As a broad premise non-EU owned aircraft, which operate privately into and within the European Union, have always benefitted from the ability to apply a special customs relief. This allows them to avoid the crystallisation of Customs duties and Value Added Tax (VAT) due on the value of the aircraft.
Despite the rules applying to this relief regime being relatively simple, there has been much confusion as to their operation, requiring clarification from time to time.
On 13 November 2014, the European Customs Code Committee for Special Procedures published an interim guidance notice in response to a request from the International Business Aircraft Council (IBAC), who had raised questions relating to the rules of Temporary Admission, with particular focus on the commercial and private use of a means of transport.
It would be fair to assume, you would think, that it would be relatively easy for non-EU aircraft owners or operators to determine whether they can avail themselves of the Temporary Admission regime by reading the published guidance. Unfortunately, it isn’t that simple.
In a case (C-80/15 Robert Fuchs Ag v Hauptzollamt Lörrach) where the original ruling was made in 2009, German Customs argued that a Swiss situs operator had breached Temporary Admission rules by providing flying lessons in his helicopters within Germany, thereby operating them commercially. An appeal was filed by Fuchs in April 2015 and the original unfavourable decision was overturned by the European Court of Justice (ECJ) in July 2016. The ECJ stated that the means of transport, in this case helicopters, had to be concerned with the transportation of passengers for remuneration to be considered to be acting commercially, within the meaning of the Customs Code. This seemingly obvious conclusion took seven years to reach!
Commercial, or economic?
The relevance of commerciality within the Fuchs ruling is interesting, and highlights a discrepancy between the term “commerciality” for Customs purposes, but “economic activity” for VAT purposes. For VAT purposes, a taxable person is anyone undertaking any economic activity in any place. So Fuchs would have been determined to be conducting an economic activity for VAT purposes and, as a non-EU established entity, would have had to appoint a local fiscal tax representative to provide a place of contact and establishment in Germany. The question is whether Fuchs would then have failed to meet the Temporary Admission requirement of being non-EU established for Customs purposes by reason of having a fiscal representative for VAT purposes. Logic suggests that the fact that a fiscal agent was required in the first place is evidence that the operator is non-EU based, but as this fact wasn’t considered by the ECJ it leaves a further degree of uncertainty for operators.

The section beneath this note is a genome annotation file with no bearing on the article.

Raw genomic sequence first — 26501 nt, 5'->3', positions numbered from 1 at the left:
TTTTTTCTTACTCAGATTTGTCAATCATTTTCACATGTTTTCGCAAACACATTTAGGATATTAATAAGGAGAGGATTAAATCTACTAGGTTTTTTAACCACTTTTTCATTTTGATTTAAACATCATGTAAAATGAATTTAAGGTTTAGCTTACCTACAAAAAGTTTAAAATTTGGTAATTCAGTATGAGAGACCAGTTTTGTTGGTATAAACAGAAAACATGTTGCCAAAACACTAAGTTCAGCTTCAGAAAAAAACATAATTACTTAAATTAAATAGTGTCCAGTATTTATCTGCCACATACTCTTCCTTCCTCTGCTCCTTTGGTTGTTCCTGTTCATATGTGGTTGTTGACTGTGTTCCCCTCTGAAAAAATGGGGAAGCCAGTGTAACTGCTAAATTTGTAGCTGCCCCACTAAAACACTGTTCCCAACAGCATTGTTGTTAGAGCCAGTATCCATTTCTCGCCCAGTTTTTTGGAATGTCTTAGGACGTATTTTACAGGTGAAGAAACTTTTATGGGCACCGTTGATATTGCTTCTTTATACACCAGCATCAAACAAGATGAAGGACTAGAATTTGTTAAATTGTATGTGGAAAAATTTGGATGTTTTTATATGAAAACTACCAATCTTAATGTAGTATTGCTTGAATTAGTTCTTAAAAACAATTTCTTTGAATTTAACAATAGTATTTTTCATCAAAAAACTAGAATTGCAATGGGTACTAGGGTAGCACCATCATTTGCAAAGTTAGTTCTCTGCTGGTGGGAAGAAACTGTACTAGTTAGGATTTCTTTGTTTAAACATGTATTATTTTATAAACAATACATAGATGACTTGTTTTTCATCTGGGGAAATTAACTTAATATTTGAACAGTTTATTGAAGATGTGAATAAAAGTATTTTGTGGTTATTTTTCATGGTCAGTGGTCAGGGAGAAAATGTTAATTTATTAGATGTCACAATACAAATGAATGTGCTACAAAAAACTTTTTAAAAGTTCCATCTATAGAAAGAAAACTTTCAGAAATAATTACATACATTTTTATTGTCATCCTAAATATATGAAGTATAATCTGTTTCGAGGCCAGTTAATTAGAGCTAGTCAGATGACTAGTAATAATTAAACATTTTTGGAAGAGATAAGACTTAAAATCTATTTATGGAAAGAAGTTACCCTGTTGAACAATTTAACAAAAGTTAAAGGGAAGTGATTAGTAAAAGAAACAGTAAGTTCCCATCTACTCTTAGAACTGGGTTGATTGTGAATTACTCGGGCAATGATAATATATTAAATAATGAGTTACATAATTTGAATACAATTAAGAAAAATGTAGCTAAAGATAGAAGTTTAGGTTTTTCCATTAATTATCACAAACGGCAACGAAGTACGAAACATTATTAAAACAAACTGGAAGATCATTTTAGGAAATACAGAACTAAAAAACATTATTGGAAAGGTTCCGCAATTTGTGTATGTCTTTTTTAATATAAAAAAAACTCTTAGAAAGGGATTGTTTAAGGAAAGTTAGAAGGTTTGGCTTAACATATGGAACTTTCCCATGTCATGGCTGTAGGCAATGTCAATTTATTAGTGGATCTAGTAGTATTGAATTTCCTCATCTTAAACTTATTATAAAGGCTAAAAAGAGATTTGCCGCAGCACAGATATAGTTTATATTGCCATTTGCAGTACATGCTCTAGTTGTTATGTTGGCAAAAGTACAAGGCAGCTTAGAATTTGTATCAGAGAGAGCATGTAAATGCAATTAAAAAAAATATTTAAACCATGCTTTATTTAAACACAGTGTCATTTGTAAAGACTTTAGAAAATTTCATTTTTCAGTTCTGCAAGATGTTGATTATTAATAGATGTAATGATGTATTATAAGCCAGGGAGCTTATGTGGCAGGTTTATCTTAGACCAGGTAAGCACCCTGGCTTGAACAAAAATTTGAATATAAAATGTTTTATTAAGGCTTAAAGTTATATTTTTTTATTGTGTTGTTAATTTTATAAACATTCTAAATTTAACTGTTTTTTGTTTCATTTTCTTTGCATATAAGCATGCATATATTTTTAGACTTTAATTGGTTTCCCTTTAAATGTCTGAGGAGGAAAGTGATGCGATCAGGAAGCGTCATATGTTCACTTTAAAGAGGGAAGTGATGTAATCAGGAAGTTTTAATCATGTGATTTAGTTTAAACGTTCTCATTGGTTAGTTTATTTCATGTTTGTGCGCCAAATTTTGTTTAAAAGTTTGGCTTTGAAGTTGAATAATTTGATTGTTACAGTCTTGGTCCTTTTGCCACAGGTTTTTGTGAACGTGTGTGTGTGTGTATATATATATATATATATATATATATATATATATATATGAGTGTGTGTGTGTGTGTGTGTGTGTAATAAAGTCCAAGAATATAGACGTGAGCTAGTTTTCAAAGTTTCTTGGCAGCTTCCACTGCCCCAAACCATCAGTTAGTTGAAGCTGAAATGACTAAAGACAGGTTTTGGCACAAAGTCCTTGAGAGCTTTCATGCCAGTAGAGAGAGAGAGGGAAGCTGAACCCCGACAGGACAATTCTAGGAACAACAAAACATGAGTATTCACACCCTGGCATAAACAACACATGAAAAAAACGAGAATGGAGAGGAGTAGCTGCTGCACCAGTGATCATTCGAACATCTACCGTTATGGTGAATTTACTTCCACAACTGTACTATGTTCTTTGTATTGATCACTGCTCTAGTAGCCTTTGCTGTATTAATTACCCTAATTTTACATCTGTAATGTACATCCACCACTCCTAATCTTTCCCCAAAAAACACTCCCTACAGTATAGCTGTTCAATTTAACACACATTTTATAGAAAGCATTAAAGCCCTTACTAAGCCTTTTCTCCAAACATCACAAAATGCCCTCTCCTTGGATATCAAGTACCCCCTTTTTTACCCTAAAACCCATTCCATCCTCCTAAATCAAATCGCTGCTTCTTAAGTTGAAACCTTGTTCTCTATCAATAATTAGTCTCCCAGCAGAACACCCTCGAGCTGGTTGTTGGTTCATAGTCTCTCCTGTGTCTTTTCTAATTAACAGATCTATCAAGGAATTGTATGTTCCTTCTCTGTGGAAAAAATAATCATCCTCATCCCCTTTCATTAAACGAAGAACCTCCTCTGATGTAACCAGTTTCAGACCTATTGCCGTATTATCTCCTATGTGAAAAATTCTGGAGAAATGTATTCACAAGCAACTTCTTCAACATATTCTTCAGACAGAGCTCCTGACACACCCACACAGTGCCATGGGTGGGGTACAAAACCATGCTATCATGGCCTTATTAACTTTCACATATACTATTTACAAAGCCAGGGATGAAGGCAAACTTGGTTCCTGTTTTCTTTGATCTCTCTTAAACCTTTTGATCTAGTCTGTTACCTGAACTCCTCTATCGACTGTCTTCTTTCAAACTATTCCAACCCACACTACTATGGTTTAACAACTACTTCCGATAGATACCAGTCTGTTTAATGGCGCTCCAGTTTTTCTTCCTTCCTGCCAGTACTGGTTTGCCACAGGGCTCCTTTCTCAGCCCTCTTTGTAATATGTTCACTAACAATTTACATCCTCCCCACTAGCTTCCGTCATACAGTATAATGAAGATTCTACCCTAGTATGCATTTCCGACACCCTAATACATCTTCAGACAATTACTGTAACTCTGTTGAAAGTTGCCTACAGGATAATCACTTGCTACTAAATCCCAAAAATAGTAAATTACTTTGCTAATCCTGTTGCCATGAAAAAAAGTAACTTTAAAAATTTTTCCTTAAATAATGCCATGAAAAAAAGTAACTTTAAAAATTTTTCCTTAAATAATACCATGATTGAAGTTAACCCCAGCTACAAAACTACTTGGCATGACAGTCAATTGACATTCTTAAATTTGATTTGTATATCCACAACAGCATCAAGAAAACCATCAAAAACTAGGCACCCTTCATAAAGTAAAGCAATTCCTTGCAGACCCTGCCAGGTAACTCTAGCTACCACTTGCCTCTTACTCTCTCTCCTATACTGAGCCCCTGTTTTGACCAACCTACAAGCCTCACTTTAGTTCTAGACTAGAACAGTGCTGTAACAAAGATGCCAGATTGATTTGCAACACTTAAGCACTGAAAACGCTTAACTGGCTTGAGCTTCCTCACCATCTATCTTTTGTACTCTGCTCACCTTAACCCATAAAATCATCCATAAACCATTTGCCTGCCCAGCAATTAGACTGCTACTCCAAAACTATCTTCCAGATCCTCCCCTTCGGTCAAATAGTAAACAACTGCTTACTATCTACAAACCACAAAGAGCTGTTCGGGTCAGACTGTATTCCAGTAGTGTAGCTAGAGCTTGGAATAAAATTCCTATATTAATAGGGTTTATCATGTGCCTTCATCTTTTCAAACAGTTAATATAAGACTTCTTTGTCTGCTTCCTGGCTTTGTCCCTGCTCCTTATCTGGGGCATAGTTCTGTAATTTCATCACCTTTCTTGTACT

No tickets? You’re not commercial!
Back in 2014, the Customs Code Committee for Special Procedures commented that the issuing of a ‘ticket’ was a determining factor when considering whether a means of transport had been used for the transport of passengers. The chartering of an aircraft without being issued a ‘ticket’ is therefore considered to be the lease of an aircraft rather than transportation of passengers. Therefore, as far as the Customs Committee is concerned, that activity is not considered commercial; for VAT purposes, however, the activity of leasing an aircraft, also referred to in VAT terms as the Hiring of a Means of Transport, is considered to be conducting an economic activity, thus highlighting an apparent inconsistency between VAT and Customs definitions.
Contrast this with the position of commercially registered yachts being chartered into and within the EU on a similar basis. A charterer pays for the whole of the yacht and the moving of it between multiple locations. The charterer is not issued a ‘ticket’, but a formal charter contract. Yet a commercial yacht that conducts chartering activity within the EU is required to be permanently imported; moreover, the owner or operator must be registered for VAT purposes prior to the commencement of the yachts charter activity.
Reliance on guidance notes
Reliance on guidance notes is a dangerous strategy, not least because guidance notes do precisely what they say on the tin – they provide guidance, not legally binding precedents. This briefing note illustrates a further danger, namely that the guidance notes are typically issued by committees with a very narrow purview. Whilst it might be reasonable to assume that the Customs and VAT Committees would consider their counterpart’s position, they don’t, a fact which is evidenced by the contrasting definitions highlighted above. One should consider every scenario on a case by case basis, having particular regard for the separate Customs and VAT consequences, and avoiding the assumption that an operation qualifying under Temporary Admission is not operating an economic activity for VAT purposes.
Speak to First Names Group
Our specialist aviation team has over 75 years of experience among them and would be happy to discuss your requirements. Please contact:
Grant Atchison, Associate Director
E / Grant.Atchison@firstnames.com
T / +44 1624 653145
Chris Nicholls, Manager
E / Chris.Nicholls@firstnames.com
T / +44 1624 630657